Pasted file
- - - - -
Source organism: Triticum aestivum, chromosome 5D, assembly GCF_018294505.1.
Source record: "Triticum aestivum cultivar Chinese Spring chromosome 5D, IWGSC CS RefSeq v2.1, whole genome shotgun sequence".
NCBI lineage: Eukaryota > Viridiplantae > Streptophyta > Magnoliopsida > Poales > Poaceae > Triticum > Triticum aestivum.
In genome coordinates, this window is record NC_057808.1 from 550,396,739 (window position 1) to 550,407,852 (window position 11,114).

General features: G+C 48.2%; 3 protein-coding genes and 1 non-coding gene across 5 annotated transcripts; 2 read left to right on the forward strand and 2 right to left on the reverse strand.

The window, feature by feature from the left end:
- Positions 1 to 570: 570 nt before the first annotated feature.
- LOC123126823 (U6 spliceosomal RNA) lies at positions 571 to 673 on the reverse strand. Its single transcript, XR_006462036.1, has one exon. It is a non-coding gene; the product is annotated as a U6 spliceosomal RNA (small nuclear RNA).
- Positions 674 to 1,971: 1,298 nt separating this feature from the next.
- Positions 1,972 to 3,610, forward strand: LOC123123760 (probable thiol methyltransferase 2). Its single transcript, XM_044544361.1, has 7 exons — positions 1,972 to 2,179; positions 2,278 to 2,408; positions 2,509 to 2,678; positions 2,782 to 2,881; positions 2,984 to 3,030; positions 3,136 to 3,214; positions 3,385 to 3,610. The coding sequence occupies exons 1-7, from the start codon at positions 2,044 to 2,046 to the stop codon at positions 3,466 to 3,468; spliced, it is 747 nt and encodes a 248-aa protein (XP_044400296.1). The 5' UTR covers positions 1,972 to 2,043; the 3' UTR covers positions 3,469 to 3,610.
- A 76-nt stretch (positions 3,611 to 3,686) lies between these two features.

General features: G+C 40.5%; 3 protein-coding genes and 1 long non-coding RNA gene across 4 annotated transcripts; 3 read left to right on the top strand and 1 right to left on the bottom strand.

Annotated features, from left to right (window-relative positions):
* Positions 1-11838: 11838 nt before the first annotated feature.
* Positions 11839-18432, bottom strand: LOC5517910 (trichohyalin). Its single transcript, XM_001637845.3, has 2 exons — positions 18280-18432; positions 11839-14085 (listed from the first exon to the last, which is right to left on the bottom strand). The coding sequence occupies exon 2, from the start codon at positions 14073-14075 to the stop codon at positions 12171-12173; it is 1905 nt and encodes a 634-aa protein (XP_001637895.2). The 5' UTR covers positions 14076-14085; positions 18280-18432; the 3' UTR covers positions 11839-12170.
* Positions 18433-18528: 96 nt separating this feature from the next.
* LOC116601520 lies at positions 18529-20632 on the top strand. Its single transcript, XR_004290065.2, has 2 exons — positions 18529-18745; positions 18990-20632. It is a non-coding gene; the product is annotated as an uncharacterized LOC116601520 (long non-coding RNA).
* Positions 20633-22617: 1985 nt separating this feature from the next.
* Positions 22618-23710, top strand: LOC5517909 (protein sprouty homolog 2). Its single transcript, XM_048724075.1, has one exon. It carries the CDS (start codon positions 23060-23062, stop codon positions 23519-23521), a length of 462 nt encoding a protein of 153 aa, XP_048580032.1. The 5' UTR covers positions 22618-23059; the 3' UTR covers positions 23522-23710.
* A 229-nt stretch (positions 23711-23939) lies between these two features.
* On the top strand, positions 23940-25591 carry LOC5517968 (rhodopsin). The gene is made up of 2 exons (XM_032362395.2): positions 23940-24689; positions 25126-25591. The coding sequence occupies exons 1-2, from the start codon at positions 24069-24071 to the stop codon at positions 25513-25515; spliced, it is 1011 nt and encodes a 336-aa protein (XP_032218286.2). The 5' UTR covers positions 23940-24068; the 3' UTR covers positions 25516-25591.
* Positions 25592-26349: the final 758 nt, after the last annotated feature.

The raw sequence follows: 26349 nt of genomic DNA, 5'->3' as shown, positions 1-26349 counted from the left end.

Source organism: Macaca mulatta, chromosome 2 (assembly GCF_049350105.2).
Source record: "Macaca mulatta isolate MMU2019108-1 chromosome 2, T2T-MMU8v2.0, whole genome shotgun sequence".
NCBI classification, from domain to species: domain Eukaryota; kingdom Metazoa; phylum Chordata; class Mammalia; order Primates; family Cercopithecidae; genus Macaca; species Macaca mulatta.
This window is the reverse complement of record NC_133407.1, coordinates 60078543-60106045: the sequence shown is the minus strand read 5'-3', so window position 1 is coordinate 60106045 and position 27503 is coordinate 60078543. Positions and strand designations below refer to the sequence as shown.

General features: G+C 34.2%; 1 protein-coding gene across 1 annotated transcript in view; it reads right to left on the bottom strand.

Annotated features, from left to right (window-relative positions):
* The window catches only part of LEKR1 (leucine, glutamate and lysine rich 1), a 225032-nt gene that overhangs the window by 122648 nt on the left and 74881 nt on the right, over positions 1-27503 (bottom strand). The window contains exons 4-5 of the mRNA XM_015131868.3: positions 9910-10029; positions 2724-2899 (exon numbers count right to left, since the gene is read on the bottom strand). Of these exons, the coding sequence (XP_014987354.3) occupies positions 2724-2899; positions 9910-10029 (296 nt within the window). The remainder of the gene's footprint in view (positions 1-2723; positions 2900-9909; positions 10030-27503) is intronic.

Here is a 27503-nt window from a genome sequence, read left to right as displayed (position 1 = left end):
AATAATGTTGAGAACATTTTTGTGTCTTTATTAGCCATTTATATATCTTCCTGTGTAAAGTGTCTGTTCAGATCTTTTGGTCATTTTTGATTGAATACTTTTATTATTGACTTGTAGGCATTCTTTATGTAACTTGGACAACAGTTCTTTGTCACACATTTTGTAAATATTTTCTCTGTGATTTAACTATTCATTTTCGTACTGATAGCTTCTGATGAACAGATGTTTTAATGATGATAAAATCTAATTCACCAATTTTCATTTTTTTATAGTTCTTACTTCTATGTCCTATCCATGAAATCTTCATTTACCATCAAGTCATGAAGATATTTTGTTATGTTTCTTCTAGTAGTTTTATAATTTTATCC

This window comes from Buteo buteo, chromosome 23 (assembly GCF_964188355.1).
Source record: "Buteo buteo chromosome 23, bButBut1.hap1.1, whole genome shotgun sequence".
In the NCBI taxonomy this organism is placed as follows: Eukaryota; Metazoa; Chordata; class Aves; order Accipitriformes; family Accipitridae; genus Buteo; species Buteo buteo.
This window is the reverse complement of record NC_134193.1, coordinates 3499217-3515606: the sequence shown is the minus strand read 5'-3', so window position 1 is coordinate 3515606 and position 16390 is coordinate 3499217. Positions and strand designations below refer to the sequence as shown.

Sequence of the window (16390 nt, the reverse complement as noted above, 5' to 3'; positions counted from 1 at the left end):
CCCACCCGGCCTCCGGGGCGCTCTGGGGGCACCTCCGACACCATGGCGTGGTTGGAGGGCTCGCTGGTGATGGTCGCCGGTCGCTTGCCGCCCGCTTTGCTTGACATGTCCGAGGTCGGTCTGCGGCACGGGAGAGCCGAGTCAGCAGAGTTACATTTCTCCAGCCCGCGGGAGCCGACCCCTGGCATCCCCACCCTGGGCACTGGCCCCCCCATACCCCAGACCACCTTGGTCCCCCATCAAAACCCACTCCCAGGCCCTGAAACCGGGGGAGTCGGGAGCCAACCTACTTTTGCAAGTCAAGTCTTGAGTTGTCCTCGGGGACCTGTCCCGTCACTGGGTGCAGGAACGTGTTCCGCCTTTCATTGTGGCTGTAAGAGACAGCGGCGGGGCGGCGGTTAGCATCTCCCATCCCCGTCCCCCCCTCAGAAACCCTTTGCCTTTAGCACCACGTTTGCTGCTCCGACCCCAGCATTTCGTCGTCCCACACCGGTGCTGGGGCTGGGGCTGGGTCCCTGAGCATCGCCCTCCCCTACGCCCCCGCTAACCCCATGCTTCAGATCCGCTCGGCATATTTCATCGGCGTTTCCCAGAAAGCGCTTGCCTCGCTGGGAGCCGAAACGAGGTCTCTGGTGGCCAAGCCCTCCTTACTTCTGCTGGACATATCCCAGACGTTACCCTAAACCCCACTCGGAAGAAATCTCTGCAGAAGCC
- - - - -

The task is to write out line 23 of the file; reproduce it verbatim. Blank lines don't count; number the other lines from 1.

The raw sequence follows: 26349 nt of genomic DNA, 5'->3' as shown, positions 1-26349 counted from the left end.